When Father called for the carriage to stop, he immediately gathered the golden lady in his arms, and flapped off like a black bat in his cape.

"Dilee, come inside." It was an afterthought, but a command nonetheless. That was always his way.

The castle was dark and unlit; it was not father's choice of home, and as such, he treated it with disdain. He carried the girl through the corridors silently, and his footsteps echoed with a hollow thud. The girl's golden locks split over his arms with a sheen like buttercups in the spring sunlight. My hair is deep hued bistre. But then again, I was made that way.

When we came to the eastern set of chambers, the ones that overlooked the gardens, Father halted, and looked to me.

"Dilee, the fourth chamber for our guest, I believe." I moved to the doorway, held it ajar while father walked in and laid the girl upon the bed. He immediately joined me in the hall. "You're to look over her." Father gave me a warning glance. "If she wakes, call me at once." Without another word, nary even a look, a glimpse to tell me he cared, he swept down the hallway, leaving me alone.

Petulantly, for I'd otherwise face father's wrath, I went to the girl's bedside.

There, I waited.

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Elise felt her limbs grow strangely light, and there was the oddest sensation in her head. But she clutched at the worn binding of the book even as she moved from her desk to her bed; she had to keep reading. Only just a little further. Settling back onto her comfortable, familiar pillows, Elise got the most peculiar feeling—like she was floating.

She ignored the sensation and kept reading. The girl yes- she'd woken- spoken her name: Odette.

But as Elise tried to turn the page, the floating feeling intensified, her ears buzzed, her vision blurred. The words on the page seemed to melt together, to change from what she'd read. Her arms grew limp; the book fell open in Elise's lap.

). 0. (

I started, the girl stirred. I began to rise, to call for father, but then the strange girl's eyes snapped open. Something in them gave me pause.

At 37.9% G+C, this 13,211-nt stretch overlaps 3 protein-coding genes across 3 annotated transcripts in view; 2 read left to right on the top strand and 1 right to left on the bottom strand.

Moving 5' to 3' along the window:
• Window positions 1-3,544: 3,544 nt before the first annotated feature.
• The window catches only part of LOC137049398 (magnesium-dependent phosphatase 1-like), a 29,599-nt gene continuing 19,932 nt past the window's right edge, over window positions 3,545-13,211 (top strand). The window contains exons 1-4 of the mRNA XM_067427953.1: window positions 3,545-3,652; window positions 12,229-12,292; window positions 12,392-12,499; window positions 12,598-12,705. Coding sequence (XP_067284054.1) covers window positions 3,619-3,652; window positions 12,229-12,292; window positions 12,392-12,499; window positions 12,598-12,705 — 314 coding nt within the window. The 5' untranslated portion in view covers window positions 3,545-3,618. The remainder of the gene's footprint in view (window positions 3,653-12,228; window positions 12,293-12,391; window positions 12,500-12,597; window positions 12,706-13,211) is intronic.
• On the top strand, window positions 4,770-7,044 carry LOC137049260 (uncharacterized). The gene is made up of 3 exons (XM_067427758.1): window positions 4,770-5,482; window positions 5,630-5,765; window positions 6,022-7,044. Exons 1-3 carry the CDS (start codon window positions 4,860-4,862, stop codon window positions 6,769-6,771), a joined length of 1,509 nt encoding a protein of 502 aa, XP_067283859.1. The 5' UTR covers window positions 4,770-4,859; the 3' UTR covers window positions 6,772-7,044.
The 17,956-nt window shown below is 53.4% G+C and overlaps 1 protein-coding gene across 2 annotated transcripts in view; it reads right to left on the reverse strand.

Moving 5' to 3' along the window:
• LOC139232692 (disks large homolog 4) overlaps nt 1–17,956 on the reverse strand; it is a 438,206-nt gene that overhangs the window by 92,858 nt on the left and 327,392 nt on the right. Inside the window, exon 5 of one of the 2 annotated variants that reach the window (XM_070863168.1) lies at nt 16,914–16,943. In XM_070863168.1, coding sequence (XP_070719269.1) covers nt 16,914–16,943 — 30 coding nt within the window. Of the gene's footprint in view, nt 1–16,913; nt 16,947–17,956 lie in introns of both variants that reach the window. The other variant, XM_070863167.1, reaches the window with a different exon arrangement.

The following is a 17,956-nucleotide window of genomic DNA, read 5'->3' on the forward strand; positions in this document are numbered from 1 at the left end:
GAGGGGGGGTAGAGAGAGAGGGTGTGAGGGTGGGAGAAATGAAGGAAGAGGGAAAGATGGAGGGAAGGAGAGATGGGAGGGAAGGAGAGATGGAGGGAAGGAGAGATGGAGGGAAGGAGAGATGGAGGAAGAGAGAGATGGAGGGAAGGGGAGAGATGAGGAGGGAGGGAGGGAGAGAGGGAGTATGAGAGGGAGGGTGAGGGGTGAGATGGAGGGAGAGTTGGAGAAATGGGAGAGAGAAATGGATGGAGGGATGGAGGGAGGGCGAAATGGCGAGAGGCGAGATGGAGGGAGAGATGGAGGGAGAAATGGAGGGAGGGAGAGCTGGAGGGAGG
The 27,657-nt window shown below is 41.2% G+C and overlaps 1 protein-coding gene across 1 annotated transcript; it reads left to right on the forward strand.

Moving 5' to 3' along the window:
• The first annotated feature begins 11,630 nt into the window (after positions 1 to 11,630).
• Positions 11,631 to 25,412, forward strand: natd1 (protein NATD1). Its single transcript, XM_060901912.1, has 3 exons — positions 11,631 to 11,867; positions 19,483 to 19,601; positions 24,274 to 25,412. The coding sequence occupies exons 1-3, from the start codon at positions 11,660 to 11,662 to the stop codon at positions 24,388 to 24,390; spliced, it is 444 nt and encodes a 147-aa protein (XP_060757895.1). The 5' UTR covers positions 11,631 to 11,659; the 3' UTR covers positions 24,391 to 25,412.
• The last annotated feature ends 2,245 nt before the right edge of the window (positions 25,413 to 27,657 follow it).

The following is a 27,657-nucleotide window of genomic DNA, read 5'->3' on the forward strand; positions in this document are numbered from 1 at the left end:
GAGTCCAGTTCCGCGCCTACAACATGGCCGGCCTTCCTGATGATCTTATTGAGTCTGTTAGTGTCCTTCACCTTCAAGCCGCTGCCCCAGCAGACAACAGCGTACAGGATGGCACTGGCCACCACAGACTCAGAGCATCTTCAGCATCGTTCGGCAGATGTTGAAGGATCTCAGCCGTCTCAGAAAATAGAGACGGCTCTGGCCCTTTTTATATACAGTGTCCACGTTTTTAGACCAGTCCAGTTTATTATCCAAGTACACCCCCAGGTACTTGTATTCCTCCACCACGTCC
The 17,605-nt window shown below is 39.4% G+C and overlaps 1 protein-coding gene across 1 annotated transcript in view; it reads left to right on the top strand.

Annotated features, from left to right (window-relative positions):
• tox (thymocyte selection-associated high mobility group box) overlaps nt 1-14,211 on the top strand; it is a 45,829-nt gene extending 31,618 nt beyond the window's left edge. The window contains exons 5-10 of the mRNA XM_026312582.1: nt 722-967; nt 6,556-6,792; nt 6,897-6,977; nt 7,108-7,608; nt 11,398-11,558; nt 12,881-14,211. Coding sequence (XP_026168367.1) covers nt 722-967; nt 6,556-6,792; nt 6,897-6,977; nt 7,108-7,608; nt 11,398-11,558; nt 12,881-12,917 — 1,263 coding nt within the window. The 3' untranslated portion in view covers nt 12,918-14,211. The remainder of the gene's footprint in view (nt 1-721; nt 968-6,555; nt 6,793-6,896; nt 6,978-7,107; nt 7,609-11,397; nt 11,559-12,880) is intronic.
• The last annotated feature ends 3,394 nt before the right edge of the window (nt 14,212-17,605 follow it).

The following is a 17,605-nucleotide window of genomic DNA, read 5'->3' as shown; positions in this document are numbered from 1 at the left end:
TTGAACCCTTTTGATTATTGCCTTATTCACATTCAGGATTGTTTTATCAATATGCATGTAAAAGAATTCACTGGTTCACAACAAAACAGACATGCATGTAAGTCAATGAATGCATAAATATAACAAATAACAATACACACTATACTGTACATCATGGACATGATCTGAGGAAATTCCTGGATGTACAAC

"Where am I?" she whispered, gazing fearfully about.

"Here," I replied, not to mock, but "here" to me had no name. It was simply a place. "Who are you?" It came out before I could stop myself, remember that I was not made to ask questions. The girl's mouth pursed into an 'O' as if by instinct, but changed shaped almost instantly as she answered.

"Elise," she said, "my name is Elise."

I strode into the hallway; I called father. He came, and brushed past me, thinking only of the girl ahead.

Did he ever think of the one he already had?

I fled the castle for the comfort and beauty of the garden. The swans were there, languid and beautiful as always. They spoke amongst themselves, and if I was lucky, shared a bit of conversation with me. How I longed to be a swan, to fly free of the cold ground and stone, to be among clouds and wind and rain.

But swans are pure, beautiful white. I was made black. I know, because father told me. And father never lies, cold as he might be, he does not lie.

There, while I watched the swans, came a rustle in the branches. I turned, but saw nothing. Some small animal, I thought, perhaps a turtle or a bird. They frequented the grounds common enough. I rose to return, Father would be angry if I stayed out too long. But then, a voice stopped me.

"Please, wait. I meant not to startled you." I heard not so much the words—his voice flowed like a warm, rich river to carry me away on its tides, husky, deep, resonate. A man was in the garden, and instead of calling father, I stared at him as he stared upon me. "Oh, don't rush away—I only meant to watch, fair one. But then you hold such a look of sadness, I felt moved to comfort you." I couldn't respond at first, what was I to say? And then, the most foolish words fell from my mouth.

"I wish to be a swan." I waited, flushing for the ridicule to rise in his eyes. But it never came.

"You are a swan among women."

"But not in freedom. I wish to fly." He moved close, and I saw open sincerity in his face.

"I would aid your flight, if you willed it." As he held out his hand, the gravity of what I'd done hit me. I backed away from his proffered hand in horror. Father would…

"No! No!" I yelled, suddenly terrified, "you must leave."

Shock reflected in his eyes. Beautiful, honest eyes.

"But why?"

"He'll never let you live," I moaned, "oh, please, go!" He wasn't—I pushed him on, and again. "Please, go!" Finally, he turned, but said clearly:

"I'll be back." And halfway across the garden, he turned back. Furious, thinking he was going to argue more; I opened my mouth to berate him, when he called,

"Please, tell me your name."

Relieved beyond belief, I simply yelled, "Oh. Dilee."

"Sweet Odile! I shall return."

I raced back to the castle then, praying father knew not of this, all the while savoring his voice in my mind. Odile. While father might have made my name Dilee, I chose now, for myself, to become Odile. That was not made for me. It was mine. Dilee I cast away like an old used rag.

Gasping in one last deep breath, I smoothed my gown, pulled open the side garden gate, and walked the pathway to the castle. Perhaps Dilee was of no consequence, but I vowed Odile would be a person of much greater value. Not only to father, but to the world.